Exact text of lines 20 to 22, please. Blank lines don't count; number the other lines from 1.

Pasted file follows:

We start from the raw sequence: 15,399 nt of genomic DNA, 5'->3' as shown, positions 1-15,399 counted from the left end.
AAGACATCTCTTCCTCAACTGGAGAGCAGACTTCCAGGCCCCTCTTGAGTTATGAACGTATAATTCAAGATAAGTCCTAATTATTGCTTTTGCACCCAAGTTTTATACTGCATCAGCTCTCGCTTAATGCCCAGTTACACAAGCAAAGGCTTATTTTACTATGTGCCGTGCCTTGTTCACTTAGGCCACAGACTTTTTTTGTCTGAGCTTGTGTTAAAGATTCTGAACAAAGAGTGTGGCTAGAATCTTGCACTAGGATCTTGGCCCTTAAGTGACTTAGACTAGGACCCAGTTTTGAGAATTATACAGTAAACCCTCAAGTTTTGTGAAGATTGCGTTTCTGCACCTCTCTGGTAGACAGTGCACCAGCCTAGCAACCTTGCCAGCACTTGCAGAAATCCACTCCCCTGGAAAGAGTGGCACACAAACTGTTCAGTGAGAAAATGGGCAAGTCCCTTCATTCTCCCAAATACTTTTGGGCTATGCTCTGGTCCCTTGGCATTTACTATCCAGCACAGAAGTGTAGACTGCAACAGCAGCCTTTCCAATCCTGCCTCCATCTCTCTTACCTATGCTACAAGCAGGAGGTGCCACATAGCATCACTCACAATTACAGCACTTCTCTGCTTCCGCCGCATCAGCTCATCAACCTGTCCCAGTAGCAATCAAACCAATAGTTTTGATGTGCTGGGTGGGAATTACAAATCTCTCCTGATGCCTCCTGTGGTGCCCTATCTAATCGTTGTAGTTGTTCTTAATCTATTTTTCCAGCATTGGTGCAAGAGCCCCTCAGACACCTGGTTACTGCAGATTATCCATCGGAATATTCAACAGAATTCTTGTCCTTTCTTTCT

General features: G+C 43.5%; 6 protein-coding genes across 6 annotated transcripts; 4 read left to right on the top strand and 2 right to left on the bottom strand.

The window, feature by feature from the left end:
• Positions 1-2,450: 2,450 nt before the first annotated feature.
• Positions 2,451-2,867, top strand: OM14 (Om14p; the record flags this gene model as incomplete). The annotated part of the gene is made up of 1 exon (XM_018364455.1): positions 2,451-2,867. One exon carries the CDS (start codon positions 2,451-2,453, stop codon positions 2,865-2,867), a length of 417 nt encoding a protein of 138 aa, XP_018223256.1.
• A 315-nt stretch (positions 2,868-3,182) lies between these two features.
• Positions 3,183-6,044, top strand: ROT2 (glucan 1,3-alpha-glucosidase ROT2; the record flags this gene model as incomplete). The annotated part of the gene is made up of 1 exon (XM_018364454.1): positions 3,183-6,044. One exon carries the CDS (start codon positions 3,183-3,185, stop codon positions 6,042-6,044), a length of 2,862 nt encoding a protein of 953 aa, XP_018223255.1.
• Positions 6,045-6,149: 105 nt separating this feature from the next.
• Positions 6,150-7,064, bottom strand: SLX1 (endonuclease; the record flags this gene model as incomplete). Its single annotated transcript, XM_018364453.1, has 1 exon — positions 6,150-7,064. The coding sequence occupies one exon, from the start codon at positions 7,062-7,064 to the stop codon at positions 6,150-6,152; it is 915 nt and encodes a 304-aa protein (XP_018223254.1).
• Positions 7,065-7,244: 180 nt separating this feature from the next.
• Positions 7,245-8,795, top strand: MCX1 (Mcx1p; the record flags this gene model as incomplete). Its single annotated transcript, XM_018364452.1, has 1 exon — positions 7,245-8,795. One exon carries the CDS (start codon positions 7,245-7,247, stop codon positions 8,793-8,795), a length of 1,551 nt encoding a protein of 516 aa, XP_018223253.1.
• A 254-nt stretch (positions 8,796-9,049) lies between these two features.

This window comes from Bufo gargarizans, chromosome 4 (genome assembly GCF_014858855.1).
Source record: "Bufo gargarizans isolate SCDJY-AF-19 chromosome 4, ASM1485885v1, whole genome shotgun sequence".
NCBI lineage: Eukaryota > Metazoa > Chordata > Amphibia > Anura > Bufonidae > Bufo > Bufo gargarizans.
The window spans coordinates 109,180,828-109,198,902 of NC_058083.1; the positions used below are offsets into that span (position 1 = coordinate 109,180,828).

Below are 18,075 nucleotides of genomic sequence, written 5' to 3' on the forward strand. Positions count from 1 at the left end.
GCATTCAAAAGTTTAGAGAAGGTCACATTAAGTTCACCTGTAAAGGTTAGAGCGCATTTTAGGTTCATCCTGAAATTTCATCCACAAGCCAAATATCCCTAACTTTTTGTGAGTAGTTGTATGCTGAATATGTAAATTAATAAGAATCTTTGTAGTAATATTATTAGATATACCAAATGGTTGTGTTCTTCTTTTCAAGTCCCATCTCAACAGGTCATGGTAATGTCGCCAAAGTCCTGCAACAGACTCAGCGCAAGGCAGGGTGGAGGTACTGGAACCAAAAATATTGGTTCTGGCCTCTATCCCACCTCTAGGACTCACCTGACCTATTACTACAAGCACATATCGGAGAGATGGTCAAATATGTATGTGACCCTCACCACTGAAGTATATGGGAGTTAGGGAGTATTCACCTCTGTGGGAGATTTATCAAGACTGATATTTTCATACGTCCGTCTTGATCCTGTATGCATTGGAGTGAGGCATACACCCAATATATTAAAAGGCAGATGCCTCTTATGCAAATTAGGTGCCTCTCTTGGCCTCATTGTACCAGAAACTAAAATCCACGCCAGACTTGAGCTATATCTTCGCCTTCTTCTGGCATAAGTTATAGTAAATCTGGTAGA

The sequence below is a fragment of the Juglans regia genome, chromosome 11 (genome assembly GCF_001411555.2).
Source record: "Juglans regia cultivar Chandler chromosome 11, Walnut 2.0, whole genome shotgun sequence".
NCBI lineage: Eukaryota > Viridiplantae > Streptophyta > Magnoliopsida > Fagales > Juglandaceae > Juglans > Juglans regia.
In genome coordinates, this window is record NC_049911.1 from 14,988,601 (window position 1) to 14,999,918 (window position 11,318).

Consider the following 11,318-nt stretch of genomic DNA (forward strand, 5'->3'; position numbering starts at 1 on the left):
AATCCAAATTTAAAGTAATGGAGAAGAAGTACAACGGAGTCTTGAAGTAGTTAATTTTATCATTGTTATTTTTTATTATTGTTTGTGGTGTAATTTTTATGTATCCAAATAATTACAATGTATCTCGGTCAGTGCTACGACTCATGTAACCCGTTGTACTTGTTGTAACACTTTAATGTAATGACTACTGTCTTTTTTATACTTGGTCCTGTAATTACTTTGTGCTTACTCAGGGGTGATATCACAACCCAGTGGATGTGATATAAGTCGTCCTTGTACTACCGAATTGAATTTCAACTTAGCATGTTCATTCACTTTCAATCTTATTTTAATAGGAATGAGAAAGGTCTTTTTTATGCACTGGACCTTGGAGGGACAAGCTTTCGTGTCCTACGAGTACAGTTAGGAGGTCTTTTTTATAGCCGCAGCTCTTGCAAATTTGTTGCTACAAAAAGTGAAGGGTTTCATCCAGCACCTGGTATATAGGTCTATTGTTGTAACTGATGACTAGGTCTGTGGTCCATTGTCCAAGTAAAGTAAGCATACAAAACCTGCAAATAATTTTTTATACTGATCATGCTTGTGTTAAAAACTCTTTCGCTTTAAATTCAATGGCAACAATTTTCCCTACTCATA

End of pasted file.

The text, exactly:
The sequence below is a fragment of the Juglans regia genome, chromosome 11 (genome assembly GCF_001411555.2).
Source record: "Juglans regia cultivar Chandler chromosome 11, Walnut 2.0, whole genome shotgun sequence".
NCBI lineage: Eukaryota > Viridiplantae > Streptophyta > Magnoliopsida > Fagales > Juglandaceae > Juglans > Juglans regia.